½ cup granulated sugar
½ cup packed light brown sugar
1 cup red wine vinegar
2 ½ tablespoons freshly ground black pepper, divided, plus more to taste
3 slices challah bread, freshly toasted and still warm, cut into quarters
Chopped flat-leaf parsley
Fleur de sel (or other coarse sea salt)
1. Prepare the marrow bones: Place marrow bones in a large bowl. Combine the salt with 4 cups cold water in a large measuring cup and pour over the bones. (If the water does not cover the bones, add a solution with a ratio of 1 cup water to 1 tablespoon salt, until the bones are covered.) Soak the bones in the refrigerator for 36 to 48 hours, changing the water three times, until the bones are bleached of color. Drain well.*
2. Make the marmalade: Combine the oxtail, 3 cups Port, the red wine, veal stock, garlic, thyme, and peppercorns in a large pot. Bring the mixture to a boil, reduce the heat and simmer for three hours. Transfer the oxtail to a bowl; once the meat is cool enough to handle, remove the meat from the bones and chill in the refrigerator; cut into small cubes. Discard the bones and refrigerate the meat until ready to use. (This can be made up to two days ahead.)
3. Strain the oxtail liquid into a large skillet, discarding the solids. Bring the liquid to a boil over high heat; reduce heat to medium and simmer until mixture is reduced to 3 cups, 1½ to 2 hours.
4. Combine 3 tablespoons butter with the flour until it forms a paste. Whisk the paste, one tablespoon at a time, into the reduced liquid over medium heat. Cook until the mixture thickens slightly, about 3 minutes.
5. In a separate large skillet, melt the remaining 5 tablespoons butter. Add the carrots, shallots, and a pinch of salt over medium heat until slightly softened, about 15 minutes. Stir in the sugars, remaining 3 cups Port, vinegar, salt, and 1½ teaspoons pepper. Cook over medium-high heat until the liquid has completely evaporated, about 45 minutes. Stir in the oxtail meat, reduced oxtail cooking liquid, and remaining 1 teaspoon pepper; taste and adjust the seasonings if necessary. Set aside until ready to use, or, if not using the same day, transfer the marmalade to an airtight container and refrigerate until ready to use. (Before serving, reheat in a saucepan over medium heat until warmed through.)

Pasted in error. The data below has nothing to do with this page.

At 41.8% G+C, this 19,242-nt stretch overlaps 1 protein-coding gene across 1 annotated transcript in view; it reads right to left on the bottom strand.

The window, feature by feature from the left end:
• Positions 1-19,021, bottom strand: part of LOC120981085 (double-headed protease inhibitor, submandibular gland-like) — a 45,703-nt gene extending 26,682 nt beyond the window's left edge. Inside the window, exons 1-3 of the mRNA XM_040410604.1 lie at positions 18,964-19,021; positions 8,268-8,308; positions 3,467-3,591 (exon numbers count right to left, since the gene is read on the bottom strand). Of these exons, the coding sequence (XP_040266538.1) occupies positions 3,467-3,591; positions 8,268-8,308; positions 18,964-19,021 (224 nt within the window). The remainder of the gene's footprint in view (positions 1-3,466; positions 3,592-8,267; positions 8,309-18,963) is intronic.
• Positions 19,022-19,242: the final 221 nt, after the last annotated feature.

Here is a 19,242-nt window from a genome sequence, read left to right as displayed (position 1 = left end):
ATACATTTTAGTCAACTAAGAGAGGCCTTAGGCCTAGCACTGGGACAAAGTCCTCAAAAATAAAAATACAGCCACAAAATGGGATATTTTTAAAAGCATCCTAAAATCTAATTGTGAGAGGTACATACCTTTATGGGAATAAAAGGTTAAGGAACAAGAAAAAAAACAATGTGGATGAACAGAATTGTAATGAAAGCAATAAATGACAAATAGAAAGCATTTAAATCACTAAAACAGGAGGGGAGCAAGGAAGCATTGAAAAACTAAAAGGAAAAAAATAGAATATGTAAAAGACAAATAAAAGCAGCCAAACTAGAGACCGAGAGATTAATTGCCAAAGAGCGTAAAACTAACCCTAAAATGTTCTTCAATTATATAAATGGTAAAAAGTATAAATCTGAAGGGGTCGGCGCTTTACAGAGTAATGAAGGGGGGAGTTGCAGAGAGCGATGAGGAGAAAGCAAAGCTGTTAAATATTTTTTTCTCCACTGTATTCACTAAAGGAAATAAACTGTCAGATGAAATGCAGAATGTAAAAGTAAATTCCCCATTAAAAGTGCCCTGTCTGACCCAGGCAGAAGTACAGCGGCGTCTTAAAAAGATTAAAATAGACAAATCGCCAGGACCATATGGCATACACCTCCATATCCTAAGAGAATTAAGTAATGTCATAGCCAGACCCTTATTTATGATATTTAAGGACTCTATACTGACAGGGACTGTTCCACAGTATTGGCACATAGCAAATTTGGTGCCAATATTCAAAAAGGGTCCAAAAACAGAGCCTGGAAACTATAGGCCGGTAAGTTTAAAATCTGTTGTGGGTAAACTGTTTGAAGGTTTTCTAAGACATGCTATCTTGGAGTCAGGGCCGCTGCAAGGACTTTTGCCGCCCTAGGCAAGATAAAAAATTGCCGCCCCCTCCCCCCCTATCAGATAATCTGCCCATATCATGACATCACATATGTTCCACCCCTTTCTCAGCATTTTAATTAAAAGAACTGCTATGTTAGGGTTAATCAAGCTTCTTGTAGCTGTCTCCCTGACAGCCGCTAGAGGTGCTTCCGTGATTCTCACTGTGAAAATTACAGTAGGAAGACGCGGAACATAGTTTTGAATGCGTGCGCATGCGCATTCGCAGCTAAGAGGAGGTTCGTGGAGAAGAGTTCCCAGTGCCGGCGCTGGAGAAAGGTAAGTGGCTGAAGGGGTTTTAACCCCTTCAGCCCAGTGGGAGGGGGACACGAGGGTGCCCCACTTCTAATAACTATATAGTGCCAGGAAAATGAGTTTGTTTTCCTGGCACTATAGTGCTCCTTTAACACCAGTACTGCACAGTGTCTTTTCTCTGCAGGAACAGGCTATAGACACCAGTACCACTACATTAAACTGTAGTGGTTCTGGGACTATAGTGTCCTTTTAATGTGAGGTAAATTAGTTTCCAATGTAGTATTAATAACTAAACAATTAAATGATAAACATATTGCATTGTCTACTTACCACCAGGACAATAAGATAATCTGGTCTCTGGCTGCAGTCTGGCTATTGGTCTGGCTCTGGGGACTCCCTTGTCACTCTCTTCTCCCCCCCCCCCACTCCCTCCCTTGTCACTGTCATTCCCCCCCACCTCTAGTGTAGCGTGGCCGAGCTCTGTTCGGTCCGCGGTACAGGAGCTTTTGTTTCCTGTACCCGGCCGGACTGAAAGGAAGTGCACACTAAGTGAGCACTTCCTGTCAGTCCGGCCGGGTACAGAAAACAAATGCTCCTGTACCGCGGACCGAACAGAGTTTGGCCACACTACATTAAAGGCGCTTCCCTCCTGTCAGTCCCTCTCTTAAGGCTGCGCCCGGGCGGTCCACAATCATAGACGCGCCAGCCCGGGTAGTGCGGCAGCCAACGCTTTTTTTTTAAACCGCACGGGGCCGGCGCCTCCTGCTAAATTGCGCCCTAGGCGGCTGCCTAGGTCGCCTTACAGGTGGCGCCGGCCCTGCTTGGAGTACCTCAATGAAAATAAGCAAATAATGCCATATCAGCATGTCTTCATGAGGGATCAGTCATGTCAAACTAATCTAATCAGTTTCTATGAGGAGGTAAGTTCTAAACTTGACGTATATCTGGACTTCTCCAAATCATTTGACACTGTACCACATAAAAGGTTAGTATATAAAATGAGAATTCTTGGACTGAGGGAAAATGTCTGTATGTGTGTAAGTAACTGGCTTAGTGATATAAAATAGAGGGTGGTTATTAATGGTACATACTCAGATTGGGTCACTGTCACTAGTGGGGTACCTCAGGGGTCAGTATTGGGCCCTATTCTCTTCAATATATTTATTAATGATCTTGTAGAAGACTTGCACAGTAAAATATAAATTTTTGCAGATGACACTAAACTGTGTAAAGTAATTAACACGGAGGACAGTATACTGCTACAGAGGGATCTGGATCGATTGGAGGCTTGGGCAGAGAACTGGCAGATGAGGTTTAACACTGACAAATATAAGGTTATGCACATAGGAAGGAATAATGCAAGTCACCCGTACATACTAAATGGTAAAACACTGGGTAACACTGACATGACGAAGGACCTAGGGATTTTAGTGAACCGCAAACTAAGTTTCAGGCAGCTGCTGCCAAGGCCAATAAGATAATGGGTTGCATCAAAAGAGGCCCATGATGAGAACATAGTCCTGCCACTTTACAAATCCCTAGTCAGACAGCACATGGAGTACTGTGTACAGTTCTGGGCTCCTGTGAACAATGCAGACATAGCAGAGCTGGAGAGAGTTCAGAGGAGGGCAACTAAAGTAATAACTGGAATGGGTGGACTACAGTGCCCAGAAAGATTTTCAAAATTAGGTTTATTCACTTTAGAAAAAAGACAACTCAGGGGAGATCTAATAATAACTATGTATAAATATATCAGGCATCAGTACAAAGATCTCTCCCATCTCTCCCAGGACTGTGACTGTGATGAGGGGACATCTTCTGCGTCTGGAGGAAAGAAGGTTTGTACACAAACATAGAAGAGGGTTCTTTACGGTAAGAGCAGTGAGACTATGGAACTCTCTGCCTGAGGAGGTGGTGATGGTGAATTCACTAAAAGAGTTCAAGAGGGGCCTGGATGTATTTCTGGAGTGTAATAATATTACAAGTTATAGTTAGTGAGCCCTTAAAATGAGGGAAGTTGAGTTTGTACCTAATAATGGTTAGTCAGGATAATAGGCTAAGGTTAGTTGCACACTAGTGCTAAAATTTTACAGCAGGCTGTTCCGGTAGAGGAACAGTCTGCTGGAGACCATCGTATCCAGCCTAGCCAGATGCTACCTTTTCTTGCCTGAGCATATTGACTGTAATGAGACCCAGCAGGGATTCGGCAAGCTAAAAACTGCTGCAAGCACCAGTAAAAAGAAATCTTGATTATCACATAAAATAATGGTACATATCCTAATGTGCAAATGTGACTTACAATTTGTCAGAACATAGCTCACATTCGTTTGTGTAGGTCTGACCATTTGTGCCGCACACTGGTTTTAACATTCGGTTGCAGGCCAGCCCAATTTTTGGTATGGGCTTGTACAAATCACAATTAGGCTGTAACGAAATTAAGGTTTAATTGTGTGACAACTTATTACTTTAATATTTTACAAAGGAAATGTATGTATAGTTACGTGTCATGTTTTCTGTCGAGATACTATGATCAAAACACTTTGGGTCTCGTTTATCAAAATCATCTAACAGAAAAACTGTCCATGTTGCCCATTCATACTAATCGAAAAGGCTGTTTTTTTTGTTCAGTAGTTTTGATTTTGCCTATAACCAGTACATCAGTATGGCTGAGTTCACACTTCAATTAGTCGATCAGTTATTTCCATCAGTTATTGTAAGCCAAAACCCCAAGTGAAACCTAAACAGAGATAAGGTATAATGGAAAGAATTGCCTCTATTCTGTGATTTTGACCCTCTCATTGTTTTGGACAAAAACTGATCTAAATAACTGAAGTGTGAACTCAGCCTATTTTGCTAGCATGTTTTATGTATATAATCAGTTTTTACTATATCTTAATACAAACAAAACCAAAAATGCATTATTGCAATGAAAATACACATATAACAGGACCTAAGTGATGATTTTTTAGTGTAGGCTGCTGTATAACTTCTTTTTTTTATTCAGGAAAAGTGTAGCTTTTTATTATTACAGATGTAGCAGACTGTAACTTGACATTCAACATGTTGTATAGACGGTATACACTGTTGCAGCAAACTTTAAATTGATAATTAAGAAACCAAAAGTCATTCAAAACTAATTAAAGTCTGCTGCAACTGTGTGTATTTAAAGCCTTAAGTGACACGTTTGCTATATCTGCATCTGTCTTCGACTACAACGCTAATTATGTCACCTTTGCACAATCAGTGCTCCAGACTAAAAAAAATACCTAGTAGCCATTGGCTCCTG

6. Cook the marrow bones: Place the bones in a large saucepan and cover with water. Bring to a simmer over medium heat (do not let the water come to a boil or marrow will melt out of the bones). To test for doneness, place a thin metal knife in the center of the marrow and hold it under your lip to see if it’s hot. When hot, remove the bones from the water.
7. To Serve: Arrange the bones and challah toast on a platter. Spoon some of the oxtail marmalade in between the bones (reserve remaining marmalade for another use). Sprinkle the platter with the chopped parsley and coarse sea salt.
*Chef’s note: If you don’t have time, you can skip soaking the bones; it doesn’t affect the flavor. It does change the presentation of the dish, because the marrow retains some blood and will end up pink rather than a bleached white color; taste-wise, however, it’s the same.
Photo by Steve Hill.